But working during college will be a no-argument requirement. I want my kids to have a good experience, but college is an expensive playground. They can pay for it, too.

Bottom Line: Third year of college (or 1/4 of educational expense) paid through potential scholarships, and definitely through working during college. By having the first 2 years already paid through the 529 Plan, there is some time to accumulate that third-year tuition. 

Part 3. Our Graduation Gift

If you have been following the math, you see that so far, the student has paid for half of the educational costs, and we the parents have only paid a quarter. Here’s where we get generous. 

The final year of college (or 1/4 of educational expenses) will be paid by us, as a gift for graduating and as a kick-start into their career of choice. This means we have roughly 3 years of college to save for this amount, and we will need to be rather aggressive to do so, saving roughly $400 a month in an investment account. 

But hey, we will have lower lower food bills and utility bills if our kids live out of the house. 

If we absolutely have to get a loan for some of this final year, we will. But it’s on us to pay it off, not our child who will have earned a degree. 

Bottom Line: We will cover the final year of college (or 1/4 of educational costs) as a gift to our child, by budgeting and investing and if necessary, through a loan. 

Part 4. Pushing For the Alternative

This is actually the most important part of our plan. You probably noticed all of these tuition numbers were high, but they don’t even include room and board or other expenses. 

College is stupid expensive, and the return is not always worth it. 

So we are pushing for alternatives, not because we want our children to lower their expectations, but because we want them to succeed in life. 

So, if my daughter decides to pursue a 4-year degree occupation that will give her a solid rate of return, we will follow the plan. But if she can succeed financially and love her job by attending a 2-year community college, we will follow the plan—and all happily save tons of money on college that can be used for another venture.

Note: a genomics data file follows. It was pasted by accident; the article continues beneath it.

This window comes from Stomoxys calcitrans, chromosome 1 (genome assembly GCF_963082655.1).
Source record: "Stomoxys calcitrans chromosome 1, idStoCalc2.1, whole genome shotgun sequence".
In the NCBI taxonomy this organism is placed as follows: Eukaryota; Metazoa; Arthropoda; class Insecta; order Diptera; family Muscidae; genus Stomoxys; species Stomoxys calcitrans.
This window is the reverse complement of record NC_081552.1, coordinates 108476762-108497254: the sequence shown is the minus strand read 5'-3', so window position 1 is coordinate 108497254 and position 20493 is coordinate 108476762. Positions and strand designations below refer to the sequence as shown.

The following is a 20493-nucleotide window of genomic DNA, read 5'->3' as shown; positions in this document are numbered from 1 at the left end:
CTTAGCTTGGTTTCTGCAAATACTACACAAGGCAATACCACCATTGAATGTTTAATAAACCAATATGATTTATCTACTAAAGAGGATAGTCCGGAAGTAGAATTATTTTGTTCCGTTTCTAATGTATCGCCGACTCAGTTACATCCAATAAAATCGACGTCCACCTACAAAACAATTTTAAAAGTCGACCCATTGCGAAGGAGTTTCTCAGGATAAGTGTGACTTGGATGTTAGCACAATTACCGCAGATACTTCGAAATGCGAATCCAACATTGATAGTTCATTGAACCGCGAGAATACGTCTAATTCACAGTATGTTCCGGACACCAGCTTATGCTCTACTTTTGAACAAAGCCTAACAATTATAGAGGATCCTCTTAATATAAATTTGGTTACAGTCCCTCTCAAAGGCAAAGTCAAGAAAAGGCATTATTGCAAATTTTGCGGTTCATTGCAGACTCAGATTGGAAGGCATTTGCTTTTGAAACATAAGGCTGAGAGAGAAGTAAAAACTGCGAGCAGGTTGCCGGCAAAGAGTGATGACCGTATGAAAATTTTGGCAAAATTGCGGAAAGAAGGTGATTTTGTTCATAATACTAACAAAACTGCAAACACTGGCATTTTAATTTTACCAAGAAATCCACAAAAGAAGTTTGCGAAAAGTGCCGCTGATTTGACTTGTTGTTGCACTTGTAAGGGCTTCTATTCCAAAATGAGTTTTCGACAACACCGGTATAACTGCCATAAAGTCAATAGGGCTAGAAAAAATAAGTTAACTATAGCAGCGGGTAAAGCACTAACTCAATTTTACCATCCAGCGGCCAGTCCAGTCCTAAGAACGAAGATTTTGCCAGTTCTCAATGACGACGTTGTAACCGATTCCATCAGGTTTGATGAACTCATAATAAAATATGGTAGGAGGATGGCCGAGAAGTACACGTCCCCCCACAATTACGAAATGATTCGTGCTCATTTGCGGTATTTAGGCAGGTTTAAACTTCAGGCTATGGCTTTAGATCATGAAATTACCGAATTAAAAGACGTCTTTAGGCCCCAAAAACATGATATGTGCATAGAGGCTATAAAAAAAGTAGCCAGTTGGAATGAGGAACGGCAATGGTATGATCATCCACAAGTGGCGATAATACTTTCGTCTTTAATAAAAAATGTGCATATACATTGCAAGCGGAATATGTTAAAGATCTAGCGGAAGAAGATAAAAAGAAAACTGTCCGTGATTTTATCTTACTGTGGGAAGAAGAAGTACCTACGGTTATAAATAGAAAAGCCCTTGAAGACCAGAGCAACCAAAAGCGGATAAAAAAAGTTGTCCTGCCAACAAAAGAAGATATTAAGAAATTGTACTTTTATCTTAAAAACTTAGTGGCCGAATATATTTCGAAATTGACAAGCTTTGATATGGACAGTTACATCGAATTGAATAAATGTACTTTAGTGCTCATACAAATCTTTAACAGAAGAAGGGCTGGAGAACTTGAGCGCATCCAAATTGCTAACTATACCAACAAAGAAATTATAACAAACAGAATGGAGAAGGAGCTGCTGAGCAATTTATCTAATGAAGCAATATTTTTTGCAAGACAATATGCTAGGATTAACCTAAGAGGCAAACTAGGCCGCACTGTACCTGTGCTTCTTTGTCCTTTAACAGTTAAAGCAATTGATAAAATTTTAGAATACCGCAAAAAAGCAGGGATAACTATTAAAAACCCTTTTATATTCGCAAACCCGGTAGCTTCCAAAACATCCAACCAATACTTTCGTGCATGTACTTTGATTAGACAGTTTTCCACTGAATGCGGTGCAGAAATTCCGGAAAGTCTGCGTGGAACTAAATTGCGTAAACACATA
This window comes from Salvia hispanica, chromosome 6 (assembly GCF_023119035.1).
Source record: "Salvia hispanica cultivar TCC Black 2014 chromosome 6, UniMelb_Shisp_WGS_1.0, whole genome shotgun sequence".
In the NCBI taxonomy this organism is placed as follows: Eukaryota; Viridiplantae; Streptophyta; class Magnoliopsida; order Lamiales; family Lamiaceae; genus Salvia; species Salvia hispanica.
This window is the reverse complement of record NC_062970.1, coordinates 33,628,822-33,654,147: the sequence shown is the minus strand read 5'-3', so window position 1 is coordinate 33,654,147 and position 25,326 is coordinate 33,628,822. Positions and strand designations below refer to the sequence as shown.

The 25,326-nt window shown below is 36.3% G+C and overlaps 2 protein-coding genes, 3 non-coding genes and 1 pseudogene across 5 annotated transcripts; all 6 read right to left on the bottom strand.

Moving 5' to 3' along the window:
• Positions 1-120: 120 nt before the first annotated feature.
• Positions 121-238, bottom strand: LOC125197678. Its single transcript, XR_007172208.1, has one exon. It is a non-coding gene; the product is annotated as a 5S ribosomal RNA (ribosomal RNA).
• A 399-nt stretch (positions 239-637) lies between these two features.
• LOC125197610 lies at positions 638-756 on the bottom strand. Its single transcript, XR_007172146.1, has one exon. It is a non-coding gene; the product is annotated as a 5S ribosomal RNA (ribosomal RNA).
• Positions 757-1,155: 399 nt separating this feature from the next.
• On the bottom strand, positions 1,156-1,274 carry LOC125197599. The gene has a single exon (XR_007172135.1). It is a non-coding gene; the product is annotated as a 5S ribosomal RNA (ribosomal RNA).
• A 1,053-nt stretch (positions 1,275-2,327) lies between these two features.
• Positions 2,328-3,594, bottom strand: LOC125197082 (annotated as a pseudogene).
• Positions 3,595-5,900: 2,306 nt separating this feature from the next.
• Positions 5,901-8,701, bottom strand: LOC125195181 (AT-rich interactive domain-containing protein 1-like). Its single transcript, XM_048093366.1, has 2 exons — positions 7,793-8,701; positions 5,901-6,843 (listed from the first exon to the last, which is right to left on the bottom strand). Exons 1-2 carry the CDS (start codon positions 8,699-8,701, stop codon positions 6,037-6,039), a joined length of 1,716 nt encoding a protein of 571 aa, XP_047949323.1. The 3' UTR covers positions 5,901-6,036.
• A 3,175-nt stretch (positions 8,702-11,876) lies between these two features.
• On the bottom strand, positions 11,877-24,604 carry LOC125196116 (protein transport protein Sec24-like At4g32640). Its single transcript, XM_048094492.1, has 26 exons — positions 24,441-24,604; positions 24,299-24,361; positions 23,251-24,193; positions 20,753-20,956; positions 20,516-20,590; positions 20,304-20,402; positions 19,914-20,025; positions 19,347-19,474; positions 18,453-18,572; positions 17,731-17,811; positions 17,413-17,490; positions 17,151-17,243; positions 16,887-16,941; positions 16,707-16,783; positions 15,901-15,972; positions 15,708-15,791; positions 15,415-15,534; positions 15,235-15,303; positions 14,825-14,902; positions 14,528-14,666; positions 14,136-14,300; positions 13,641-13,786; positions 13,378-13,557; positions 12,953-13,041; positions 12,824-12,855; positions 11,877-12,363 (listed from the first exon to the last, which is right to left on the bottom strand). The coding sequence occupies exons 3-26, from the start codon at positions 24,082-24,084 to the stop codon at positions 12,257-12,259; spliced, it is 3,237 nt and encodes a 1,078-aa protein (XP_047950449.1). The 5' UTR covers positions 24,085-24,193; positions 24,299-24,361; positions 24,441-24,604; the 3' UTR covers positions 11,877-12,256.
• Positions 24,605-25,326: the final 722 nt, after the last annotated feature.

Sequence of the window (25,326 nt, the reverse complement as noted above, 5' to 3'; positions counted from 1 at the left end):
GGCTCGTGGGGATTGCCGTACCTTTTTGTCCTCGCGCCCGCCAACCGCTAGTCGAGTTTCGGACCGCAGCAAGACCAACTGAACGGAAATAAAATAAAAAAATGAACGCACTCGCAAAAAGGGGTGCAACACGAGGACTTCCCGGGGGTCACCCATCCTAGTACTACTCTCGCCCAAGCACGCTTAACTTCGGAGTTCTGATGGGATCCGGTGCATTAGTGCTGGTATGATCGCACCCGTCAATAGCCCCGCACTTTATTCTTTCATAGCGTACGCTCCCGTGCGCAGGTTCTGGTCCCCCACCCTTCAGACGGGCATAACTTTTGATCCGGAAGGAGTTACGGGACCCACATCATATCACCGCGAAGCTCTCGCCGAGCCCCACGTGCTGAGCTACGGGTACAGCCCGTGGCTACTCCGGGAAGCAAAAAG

Many careers in the medical field, transportation, technology, and construction do not require degrees, or only technical school or associate’s degrees. And many entrepreneurial careers just require some start-up capital or job training. 

And frankly, by entering the job market several years sooner, with no debt, my children will end up in the position to buy a home, invest, and save for their future sooner than those who start their careers later with loads of debt they can’t pay for many years to come, if ever. 

Bottom Line: We will encourage our children to follow their dreams, but in a realistic manner, taking into account the rate of return of college expenses. 

A Quick Recap

To recap the budget: First, save in advance 1/2 the cost, contributed by the child and the parents while still in high school or below. Next, the student works to earn 1/4 of the cost while in college. And finally, the parents gift the final 1/4 in whatever way possible, out of love. 

And more than anything,  it is important for kids to think very seriously about the educational choices they make, both for career choice and for future financial success. A large college tuition bill may be better spent elsewhere, so being prepared ahead of time may make all the difference later on in life.

Contributor’s opinions are their own. Always do your own due diligence before investing.

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Jamie Mountford

Written by Jamie Mountford

Jamie leads the homeschool mom life, juggling kids, volunteer work, teaching, pets, housework, writing, and her marriage. In her spare time, she likes to debate anything, read intelligent books, garden profusely, music direct and sing, and get out in nature.